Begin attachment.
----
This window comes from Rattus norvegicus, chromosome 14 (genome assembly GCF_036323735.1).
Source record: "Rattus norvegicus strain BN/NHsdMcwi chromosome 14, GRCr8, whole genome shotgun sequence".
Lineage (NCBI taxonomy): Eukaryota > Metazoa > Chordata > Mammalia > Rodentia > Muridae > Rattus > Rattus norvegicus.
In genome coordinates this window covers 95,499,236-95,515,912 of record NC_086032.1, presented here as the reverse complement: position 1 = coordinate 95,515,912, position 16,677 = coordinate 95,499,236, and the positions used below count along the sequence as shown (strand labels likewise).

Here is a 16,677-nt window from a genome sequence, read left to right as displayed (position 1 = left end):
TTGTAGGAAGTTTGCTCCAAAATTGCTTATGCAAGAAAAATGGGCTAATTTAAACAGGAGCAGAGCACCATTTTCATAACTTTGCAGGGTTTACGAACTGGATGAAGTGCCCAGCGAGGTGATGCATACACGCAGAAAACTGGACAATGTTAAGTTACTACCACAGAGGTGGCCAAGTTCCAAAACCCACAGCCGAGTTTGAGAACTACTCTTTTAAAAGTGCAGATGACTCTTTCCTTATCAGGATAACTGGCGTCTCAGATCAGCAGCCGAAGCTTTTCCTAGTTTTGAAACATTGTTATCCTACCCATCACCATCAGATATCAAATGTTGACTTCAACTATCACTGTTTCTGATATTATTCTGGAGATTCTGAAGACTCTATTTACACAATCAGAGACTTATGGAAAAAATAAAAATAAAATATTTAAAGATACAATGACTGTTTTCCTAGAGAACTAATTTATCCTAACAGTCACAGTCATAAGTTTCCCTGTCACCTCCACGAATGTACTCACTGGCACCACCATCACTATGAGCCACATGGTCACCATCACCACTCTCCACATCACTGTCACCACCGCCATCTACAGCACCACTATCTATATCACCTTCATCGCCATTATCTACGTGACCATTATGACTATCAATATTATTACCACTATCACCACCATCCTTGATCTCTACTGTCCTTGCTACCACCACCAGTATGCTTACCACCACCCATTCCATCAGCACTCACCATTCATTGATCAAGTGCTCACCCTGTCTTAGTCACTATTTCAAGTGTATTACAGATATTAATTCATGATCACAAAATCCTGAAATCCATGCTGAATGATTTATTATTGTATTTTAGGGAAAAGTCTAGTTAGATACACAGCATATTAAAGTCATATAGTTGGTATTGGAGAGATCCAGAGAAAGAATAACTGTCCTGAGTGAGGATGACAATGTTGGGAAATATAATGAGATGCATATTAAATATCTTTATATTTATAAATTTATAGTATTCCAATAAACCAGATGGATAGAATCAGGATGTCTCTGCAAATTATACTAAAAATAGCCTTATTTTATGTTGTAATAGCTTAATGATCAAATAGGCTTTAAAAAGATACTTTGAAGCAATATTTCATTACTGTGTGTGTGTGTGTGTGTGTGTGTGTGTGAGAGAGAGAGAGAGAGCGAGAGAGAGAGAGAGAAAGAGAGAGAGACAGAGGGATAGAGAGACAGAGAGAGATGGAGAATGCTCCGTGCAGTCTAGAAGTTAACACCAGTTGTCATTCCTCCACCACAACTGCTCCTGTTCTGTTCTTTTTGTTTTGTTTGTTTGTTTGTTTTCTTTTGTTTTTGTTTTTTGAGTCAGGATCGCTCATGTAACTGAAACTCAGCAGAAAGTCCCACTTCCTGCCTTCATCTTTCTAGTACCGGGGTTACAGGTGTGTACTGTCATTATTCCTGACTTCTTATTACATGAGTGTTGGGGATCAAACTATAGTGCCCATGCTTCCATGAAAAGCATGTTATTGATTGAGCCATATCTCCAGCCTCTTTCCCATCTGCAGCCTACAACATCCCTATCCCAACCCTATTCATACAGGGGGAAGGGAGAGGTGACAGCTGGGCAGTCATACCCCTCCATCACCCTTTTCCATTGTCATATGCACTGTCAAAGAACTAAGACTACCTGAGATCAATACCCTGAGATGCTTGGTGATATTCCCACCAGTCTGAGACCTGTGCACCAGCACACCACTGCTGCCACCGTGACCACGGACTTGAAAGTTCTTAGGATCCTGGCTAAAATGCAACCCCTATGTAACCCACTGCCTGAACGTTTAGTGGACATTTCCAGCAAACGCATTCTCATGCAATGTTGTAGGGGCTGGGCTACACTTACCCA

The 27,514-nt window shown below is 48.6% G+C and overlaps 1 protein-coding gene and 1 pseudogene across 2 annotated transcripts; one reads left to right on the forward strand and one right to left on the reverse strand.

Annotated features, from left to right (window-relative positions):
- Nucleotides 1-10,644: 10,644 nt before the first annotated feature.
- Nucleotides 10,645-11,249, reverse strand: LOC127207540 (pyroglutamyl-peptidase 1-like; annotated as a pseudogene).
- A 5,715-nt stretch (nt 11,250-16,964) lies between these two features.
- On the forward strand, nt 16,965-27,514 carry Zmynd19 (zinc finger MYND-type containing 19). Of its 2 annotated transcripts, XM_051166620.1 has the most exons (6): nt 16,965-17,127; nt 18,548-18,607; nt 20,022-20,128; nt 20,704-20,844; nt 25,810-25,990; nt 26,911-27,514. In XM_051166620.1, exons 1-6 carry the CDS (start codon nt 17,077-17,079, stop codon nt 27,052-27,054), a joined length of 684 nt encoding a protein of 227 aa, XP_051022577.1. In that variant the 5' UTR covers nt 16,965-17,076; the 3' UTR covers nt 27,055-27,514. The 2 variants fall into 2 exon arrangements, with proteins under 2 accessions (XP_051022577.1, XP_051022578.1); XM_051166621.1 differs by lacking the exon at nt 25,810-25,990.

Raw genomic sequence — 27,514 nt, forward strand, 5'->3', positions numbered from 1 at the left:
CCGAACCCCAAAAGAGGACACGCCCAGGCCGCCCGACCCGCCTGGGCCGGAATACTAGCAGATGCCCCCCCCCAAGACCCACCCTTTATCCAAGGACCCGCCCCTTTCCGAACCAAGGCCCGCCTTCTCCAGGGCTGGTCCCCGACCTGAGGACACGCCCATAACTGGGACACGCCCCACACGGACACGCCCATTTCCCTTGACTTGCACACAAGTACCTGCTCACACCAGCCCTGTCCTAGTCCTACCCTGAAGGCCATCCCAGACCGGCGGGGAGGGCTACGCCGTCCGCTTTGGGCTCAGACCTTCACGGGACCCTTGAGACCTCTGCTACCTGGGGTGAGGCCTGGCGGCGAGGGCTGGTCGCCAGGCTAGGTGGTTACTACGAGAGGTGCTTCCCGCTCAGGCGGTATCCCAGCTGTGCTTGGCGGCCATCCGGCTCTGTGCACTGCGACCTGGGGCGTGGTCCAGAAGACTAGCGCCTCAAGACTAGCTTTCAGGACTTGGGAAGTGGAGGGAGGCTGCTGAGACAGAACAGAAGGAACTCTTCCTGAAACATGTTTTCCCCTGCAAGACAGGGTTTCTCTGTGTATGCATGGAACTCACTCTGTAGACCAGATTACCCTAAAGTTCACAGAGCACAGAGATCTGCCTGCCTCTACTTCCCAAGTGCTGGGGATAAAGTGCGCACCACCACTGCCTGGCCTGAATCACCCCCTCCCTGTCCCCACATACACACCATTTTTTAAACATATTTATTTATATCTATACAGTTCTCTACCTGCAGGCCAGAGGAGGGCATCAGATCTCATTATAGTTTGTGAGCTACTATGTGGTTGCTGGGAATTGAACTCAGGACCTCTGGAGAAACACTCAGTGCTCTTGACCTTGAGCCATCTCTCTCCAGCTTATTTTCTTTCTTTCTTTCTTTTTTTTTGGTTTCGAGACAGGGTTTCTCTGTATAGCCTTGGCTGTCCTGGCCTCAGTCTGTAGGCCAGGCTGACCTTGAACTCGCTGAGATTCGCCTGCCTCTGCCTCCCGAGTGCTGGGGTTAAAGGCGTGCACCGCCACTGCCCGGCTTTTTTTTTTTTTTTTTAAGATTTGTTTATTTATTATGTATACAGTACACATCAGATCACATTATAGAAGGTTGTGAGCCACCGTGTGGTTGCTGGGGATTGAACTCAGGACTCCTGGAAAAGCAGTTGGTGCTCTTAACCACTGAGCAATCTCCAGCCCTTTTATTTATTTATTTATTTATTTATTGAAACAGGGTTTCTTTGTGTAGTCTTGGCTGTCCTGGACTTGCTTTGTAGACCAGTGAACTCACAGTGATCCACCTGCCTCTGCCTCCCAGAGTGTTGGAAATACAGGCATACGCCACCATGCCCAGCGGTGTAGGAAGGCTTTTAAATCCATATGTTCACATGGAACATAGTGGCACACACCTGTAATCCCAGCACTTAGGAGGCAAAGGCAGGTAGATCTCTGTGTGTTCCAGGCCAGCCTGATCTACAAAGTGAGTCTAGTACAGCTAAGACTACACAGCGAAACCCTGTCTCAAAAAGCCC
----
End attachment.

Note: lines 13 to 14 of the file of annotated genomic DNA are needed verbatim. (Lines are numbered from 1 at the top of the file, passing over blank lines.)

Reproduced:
Raw genomic sequence — 27,514 nt, forward strand, 5'->3', positions numbered from 1 at the left:
CCGAACCCCAAAAGAGGACACGCCCAGGCCGCCCGACCCGCCTGGGCCGGAATACTAGCAGATGCCCCCCCCCAAGACCCACCCTTTATCCAAGGACCCGCCCCTTTCCGAACCAAGGCCCGCCTTCTCCAGGGCTGGTCCCCGACCTGAGGACACGCCCATAACTGGGACACGCCCCACACGGACACGCCCATTTCCCTTGACTTGCACACAAGTACCTGCTCACACCAGCCCTGTCCTAGTCCTACCCTGAAGGCCATCCCAGACCGGCGGGGAGGGCTACGCCGTCCGCTTTGGGCTCAGACCTTCACGGGACCCTTGAGACCTCTGCTACCTGGGGTGAGGCCTGGCGGCGAGGGCTGGTCGCCAGGCTAGGTGGTTACTACGAGAGGTGCTTCCCGCTCAGGCGGTATCCCAGCTGTGCTTGGCGGCCATCCGGCTCTGTGCACTGCGACCTGGGGCGTGGTCCAGAAGACTAGCGCCTCAAGACTAGCTTTCAGGACTTGGGAAGTGGAGGGAGGCTGCTGAGACAGAACAGAAGGAACTCTTCCTGAAACATGTTTTCCCCTGCAAGACAGGGTTTCTCTGTGTATGCATGGAACTCACTCTGTAGACCAGATTACCCTAAAGTTCACAGAGCACAGAGATCTGCCTGCCTCTACTTCCCAAGTGCTGGGGATAAAGTGCGCACCACCACTGCCTGGCCTGAATCACCCCCTCCCTGTCCCCACATACACACCATTTTTTAAACATATTTATTTATATCTATACAGTTCTCTACCTGCAGGCCAGAGGAGGGCATCAGATCTCATTATAGTTTGTGAGCTACTATGTGGTTGCTGGGAATTGAACTCAGGACCTCTGGAGAAACACTCAGTGCTCTTGACCTTGAGCCATCTCTCTCCAGCTTATTTTCTTTCTTTCTTTCTTTTTTTTTGGTTTCGAGACAGGGTTTCTCTGTATAGCCTTGGCTGTCCTGGCCTCAGTCTGTAGGCCAGGCTGACCTTGAACTCGCTGAGATTCGCCTGCCTCTGCCTCCCGAGTGCTGGGGTTAAAGGCGTGCACCGCCACTGCCCGGCTTTTTTTTTTTTTTTTTAAGATTTGTTTATTTATTATGTATACAGTACACATCAGATCACATTATAGAAGGTTGTGAGCCACCGTGTGGTTGCTGGGGATTGAACTCAGGACTCCTGGAAAAGCAGTTGGTGCTCTTAACCACTGAGCAATCTCCAGCCCTTTTATTTATTTATTTATTTATTTATTGAAACAGGGTTTCTTTGTGTAGTCTTGGCTGTCCTGGACTTGCTTTGTAGACCAGTGAACTCACAGTGATCCACCTGCCTCTGCCTCCCAGAGTGTTGGAAATACAGGCATACGCCACCATGCCCAGCGGTGTAGGAAGGCTTTTAAATCCATATGTTCACATGGAACATAGTGGCACACACCTGTAATCCCAGCACTTAGGAGGCAAAGGCAGGTAGATCTCTGTGTGTTCCAGGCCAGCCTGATCTACAAAGTGAGTCTAGTACAGCTAAGACTACACAGCGAAACCCTGTCTCAAAAAGCCC